Even as most states, barring a few, have fallen in line with the ministry of power’s (MoP) directive and started the process of importing 10% coal to meet the shortage of domestic coal, the All India Power Engineers Federation (AIPEF) has urged the central government to compensate each and every state that is being forced to import coal in absence of adequate domestic coal. In the absence of this financial help, the financial condition of the utilities will deteriorate further, it said.
In a letter to Union power minister RK Singh and marked to chief ministers of all states and Union territories, the chairman of AIPEF, Shailendra Dubey, demanded that if states are forced to import coal, the Government of India must bear the additional burden of import, so that the financially distressed discoms and the common consumers are not burdened further.
Stating that the coal shortage did not develop overnight, but was the result of a systematic policy failure and gross mismanagement on part of the central government, Dubey said that the states should not be loaded for the follies made by the Centre. “The present coal shortage is the combined result of a number of gross policy errors of the Centre, with the crisis made worse due to shortage of railway wagons. The decision of GOI to take away Coal India’s accumulated revenues of `35,000 crore in 2016 as dividends could have been used to develop new mines or expand the existing ones. Had this surplus been ploughed back into mining, it would have ensured growth in Coal India output and the present shortage would not have occurred,” he said, adding that keeping the post of CMD CIL vacant for a year was also a reason for the present situation.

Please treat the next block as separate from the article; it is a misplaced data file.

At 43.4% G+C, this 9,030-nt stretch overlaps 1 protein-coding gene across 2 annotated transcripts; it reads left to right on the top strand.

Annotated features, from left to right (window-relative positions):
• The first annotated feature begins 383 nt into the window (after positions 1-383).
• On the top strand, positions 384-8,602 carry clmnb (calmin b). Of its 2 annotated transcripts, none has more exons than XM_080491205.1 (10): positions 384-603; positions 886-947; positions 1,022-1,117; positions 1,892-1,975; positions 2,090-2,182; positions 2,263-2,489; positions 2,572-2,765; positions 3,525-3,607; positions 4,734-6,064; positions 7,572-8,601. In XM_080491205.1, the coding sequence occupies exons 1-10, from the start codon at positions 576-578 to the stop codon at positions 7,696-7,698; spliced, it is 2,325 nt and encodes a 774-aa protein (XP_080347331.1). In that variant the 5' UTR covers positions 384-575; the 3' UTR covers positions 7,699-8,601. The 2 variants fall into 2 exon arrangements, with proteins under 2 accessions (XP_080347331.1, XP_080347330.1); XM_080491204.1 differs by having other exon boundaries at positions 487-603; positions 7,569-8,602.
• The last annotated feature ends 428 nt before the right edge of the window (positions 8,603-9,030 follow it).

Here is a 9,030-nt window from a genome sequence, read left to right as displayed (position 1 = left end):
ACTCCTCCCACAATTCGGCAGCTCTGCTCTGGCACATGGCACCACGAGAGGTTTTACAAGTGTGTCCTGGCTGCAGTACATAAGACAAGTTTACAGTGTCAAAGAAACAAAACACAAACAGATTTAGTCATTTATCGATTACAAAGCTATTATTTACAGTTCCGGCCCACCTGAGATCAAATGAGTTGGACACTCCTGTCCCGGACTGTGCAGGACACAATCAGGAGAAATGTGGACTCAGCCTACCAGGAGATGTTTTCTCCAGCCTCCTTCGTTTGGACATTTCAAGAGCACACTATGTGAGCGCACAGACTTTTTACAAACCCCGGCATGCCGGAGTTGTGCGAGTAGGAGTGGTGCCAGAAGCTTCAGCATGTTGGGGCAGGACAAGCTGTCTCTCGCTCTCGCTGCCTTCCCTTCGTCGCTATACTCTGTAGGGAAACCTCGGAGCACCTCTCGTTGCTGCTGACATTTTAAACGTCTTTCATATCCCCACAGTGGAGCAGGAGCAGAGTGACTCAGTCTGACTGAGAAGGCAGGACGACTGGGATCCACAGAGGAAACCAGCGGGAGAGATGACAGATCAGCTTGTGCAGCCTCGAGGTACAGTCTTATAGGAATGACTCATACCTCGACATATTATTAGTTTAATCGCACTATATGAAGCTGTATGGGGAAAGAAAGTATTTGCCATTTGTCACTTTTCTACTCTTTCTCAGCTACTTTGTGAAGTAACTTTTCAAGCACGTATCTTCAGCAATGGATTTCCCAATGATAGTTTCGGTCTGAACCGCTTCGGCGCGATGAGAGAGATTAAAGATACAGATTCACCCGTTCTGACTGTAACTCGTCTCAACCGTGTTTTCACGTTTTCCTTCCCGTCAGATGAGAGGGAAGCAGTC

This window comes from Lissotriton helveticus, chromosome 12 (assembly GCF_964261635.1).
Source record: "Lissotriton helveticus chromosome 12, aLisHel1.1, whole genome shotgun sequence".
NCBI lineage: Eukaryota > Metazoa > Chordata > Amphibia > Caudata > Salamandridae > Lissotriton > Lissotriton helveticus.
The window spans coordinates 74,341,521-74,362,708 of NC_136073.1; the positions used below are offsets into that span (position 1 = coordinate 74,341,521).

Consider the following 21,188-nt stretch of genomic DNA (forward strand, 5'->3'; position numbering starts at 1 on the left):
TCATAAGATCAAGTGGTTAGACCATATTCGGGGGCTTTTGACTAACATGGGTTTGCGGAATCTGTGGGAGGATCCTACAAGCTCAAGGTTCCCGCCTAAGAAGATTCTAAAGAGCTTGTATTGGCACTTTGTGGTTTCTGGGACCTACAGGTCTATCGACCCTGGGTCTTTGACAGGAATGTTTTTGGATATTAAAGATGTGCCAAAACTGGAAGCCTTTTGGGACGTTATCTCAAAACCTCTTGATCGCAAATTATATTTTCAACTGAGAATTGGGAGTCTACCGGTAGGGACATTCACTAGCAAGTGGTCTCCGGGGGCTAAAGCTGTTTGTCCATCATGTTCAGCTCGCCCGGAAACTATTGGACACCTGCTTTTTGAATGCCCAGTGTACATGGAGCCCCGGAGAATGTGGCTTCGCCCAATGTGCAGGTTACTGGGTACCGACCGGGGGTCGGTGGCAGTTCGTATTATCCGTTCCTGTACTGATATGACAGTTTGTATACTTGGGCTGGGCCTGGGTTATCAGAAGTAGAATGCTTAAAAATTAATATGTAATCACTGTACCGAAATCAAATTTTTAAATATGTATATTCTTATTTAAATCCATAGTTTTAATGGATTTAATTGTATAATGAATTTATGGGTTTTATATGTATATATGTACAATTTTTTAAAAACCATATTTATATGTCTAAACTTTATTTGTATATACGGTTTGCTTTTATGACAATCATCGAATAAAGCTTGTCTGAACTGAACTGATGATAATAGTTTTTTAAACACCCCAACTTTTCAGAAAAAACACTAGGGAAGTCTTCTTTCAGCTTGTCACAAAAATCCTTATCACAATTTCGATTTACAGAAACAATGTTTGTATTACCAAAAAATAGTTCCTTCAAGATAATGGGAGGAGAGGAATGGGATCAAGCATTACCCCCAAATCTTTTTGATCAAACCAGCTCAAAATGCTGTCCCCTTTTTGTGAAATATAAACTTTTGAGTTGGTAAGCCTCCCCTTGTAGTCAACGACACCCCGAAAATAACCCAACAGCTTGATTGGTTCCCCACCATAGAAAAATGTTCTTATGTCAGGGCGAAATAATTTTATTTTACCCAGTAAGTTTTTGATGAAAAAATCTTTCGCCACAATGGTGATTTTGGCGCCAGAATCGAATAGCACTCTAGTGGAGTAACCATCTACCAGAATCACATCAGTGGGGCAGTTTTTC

He also highlighted the shortage of wagons to ferry coal, and said while there was a requirement of 441 rakes per day for movement of coal, the availability was only 405 rakes per day. “In a situation of shortage of wagons, if and when coal imports start, the priority of wagons would be given to movement of imported coal, with the direct result that movement of domestic coal would suffer,” the letter added.
“The GOI itself is responsible for coal shortage and the additional charges on account of imported coal must be borne by the central government only. It would be grossly unfair to load the burden of GOI policy blunders on the state thermal stations. The additional imports must be made available to states at the prevailing CIL rates, while the difference must be paid by the GOI. The financial load of coal import on the states must be withdrawn as states cannot be penalised for policy lapses of the GOI,” he wrote.
The letter states that the state-owned thermal stations are planned and constructed only after obtaining the clearance of the railway ministry to move the coal from the linked mines up to the thermal station, and at this stage it would be unfair to burden the states for the high cost of imported coal, especially when wagon shortage was one factor responsible for the prevailing coal shortage.
According to the letter, since all the thermal stations have been envisaged, designed and constructed on the basis of domestic coal from linked mines, there was no arrangement for blending of domestic with imported coal. “The risk of temperature variations in boilers due to uneven mixing would increase incidents of boiler tube leakage,” it said.
Appealing to chief ministers of all states & Union territories to take up the issue with Centre at top priority, the letter states that the present crisis is the result of policy failure of the GOI and lack of coordination between different ministries.